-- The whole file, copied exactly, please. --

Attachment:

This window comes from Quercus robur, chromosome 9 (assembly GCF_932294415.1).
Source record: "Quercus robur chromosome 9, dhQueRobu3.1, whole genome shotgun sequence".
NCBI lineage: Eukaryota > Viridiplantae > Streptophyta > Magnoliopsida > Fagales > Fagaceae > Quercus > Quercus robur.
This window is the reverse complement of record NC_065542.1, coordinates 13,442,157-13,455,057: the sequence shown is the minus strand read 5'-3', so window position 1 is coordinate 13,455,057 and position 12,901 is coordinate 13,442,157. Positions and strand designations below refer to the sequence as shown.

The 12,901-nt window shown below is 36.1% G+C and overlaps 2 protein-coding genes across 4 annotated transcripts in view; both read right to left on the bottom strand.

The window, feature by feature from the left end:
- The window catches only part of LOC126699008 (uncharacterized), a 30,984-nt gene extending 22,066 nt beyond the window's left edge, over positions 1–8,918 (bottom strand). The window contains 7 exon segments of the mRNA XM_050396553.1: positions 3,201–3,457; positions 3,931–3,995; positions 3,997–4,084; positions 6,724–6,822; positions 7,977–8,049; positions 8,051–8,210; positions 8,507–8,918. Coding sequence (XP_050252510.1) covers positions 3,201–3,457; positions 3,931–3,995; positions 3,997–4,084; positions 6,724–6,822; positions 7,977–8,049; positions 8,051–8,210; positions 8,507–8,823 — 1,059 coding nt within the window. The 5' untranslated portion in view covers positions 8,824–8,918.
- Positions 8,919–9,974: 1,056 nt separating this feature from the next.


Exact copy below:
This window comes from Quercus robur, chromosome 9 (assembly GCF_932294415.1).
Source record: "Quercus robur chromosome 9, dhQueRobu3.1, whole genome shotgun sequence".
NCBI lineage: Eukaryota > Viridiplantae > Streptophyta > Magnoliopsida > Fagales > Fagaceae > Quercus > Quercus robur.
This window is the reverse complement of record NC_065542.1, coordinates 13,442,157-13,455,057: the sequence shown is the minus strand read 5'-3', so window position 1 is coordinate 13,455,057 and position 12,901 is coordinate 13,442,157. Positions and strand designations below refer to the sequence as shown.

The 12,901-nt window shown below is 36.1% G+C and overlaps 2 protein-coding genes across 4 annotated transcripts in view; both read right to left on the bottom strand.

The window, feature by feature from the left end:
- The window catches only part of LOC126699008 (uncharacterized), a 30,984-nt gene extending 22,066 nt beyond the window's left edge, over positions 1–8,918 (bottom strand). The window contains 7 exon segments of the mRNA XM_050396553.1: positions 3,201–3,457; positions 3,931–3,995; positions 3,997–4,084; positions 6,724–6,822; positions 7,977–8,049; positions 8,051–8,210; positions 8,507–8,918. Coding sequence (XP_050252510.1) covers positions 3,201–3,457; positions 3,931–3,995; positions 3,997–4,084; positions 6,724–6,822; positions 7,977–8,049; positions 8,051–8,210; positions 8,507–8,823 — 1,059 coding nt within the window. The 5' untranslated portion in view covers positions 8,824–8,918.
- Positions 8,919–9,974: 1,056 nt separating this feature from the next.